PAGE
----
Doug MacLeod shares the truth about the blues
By Naughty Mickie

As I dialed his phone number, I was nervous. After all, I was going to interview a classic bluesman who had played with the likes of Pee Wee Crayton, Lowell Fulson, Big Joe Turner and a who's who's list of the best in the biz. But when he answered the phone, Doug MacLeod's easy going manner set me completely at ease. I could've been munching on 'cue in the backyard of a longtime friend, rather than speaking with a consummate musicians' musician.

I decided to start my questions at the beginning.

"How did you get your start?" I asked.

"I had a bad stutter when I was a boy," MacLeod replies. "It was tough being a teenager, I just couldn't get any girls. Then I started to play bass in this band and it didn't matter if I stuttered or not, they started to come up. They even felt sorry for me because I had a stutter and I milked that for all it was worth. Somehow or another I found a voice and I think it was blues. I think once I found the music of blues, I suddenly found this voice that I could express myself in.''

"Why did you switch to guitar?"

"It had to do with girls again," MacLeod chuckles. "I was in this band, we were playing in St. Louis and we got done with this show, it was like a teen hop, we were playing blues actually. I was sitting in the back with the saxophone player and I noticed that the guitar player, who was really one of the ugliest guys who ever walked the earth, oh boy, I mean it was a shame, well, there was about four or five girls around him. Then this one pretty girl walks up to me and I said, 'Well, okay, this is going to be easy, this is great; this is where the balance comes out.' And she said, 'Who are you?' And I said, 'I'm the bass player.' She said, 'Oh, oh, you're the bass player?' I go, 'Yeah.' And she walked on to where the guitar player was. So I turned to the saxophone player, Gene Gray, I said, 'Gene, I'm changing. I'm going to start playing guitar now. If that idiot can get five girls, I can at least get one.' Well, I wish I could say it was a great artistic experience, but it wasn't-- it was women.''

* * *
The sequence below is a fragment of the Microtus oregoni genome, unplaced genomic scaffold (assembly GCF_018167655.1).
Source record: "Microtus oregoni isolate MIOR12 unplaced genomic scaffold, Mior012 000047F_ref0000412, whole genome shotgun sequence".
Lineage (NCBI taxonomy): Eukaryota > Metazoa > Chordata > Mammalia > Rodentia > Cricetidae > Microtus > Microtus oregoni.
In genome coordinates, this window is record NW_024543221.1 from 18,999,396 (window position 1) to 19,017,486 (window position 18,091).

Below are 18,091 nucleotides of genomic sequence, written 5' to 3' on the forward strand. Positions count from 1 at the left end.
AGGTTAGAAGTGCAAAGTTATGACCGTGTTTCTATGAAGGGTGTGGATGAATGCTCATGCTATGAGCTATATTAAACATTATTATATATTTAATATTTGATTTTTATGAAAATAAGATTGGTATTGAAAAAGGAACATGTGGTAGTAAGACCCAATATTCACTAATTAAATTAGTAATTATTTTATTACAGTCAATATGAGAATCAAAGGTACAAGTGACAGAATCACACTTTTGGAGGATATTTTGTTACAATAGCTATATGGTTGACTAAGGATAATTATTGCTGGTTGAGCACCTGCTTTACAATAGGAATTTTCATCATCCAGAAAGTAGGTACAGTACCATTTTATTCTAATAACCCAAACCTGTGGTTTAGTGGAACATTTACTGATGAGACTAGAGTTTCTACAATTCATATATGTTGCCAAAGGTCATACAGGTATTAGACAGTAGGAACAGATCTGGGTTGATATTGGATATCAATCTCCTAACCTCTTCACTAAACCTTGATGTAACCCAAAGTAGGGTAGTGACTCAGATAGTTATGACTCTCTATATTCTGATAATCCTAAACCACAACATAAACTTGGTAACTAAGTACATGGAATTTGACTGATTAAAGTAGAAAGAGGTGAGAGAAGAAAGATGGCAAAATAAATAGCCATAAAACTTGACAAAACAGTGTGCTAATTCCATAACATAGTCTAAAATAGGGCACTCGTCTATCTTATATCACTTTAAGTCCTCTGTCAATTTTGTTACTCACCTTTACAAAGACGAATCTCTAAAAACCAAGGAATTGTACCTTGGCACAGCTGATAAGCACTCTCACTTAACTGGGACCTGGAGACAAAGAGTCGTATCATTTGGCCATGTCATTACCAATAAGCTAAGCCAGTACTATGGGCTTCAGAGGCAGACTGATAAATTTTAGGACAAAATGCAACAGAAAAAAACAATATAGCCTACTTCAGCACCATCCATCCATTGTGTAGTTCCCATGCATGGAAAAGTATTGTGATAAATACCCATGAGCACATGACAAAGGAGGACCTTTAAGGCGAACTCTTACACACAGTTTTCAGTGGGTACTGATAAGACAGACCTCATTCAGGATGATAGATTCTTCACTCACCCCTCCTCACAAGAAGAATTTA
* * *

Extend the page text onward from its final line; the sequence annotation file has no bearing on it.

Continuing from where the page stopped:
I have to giggle because many of the guitar players I know took up an axe in hopes of getting attention from the girls.

While growing up, MacLeod's mother was in the town symphony, but the house stood strangely silent. Occasionally, he would play guitar for his parents, but the would "just put up with it."